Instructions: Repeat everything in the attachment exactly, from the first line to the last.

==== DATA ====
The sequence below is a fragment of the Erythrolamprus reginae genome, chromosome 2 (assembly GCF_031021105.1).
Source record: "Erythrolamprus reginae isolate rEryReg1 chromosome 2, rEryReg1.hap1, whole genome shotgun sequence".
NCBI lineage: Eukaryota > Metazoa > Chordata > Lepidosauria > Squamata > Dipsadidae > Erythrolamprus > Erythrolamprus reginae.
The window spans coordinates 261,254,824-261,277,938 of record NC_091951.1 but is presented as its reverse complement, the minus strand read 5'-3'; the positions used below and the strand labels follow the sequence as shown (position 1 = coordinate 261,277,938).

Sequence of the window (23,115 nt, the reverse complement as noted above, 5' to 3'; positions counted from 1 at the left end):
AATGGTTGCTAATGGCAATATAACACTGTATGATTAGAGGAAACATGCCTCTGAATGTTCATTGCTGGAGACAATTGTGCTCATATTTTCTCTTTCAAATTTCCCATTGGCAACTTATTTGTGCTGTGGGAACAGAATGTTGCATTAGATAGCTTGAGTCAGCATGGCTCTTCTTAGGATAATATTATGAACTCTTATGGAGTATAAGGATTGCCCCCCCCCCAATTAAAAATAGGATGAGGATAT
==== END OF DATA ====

The sequence below is a fragment of the Erythrolamprus reginae genome, chromosome 2 (assembly GCF_031021105.1).
Source record: "Erythrolamprus reginae isolate rEryReg1 chromosome 2, rEryReg1.hap1, whole genome shotgun sequence".
NCBI lineage: Eukaryota > Metazoa > Chordata > Lepidosauria > Squamata > Dipsadidae > Erythrolamprus > Erythrolamprus reginae.
The window spans coordinates 261,254,824-261,277,938 of record NC_091951.1 but is presented as its reverse complement, the minus strand read 5'-3'; the positions used below and the strand labels follow the sequence as shown (position 1 = coordinate 261,277,938).

Sequence of the window (23,115 nt, the reverse complement as noted above, 5' to 3'; positions counted from 1 at the left end):
AATGGTTGCTAATGGCAATATAACACTGTATGATTAGAGGAAACATGCCTCTGAATGTTCATTGCTGGAGACAATTGTGCTCATATTTTCTCTTTCAAATTTCCCATTGGCAACTTATTTGTGCTGTGGGAACAGAATGTTGCATTAGATAGCTTGAGTCAGCATGGCTCTTCTTAGGATAATATTATGAACTCTTATGGAGTATAAGGATTGCCCCCCCCCCAATTAAAAATAGGATGAGGATAT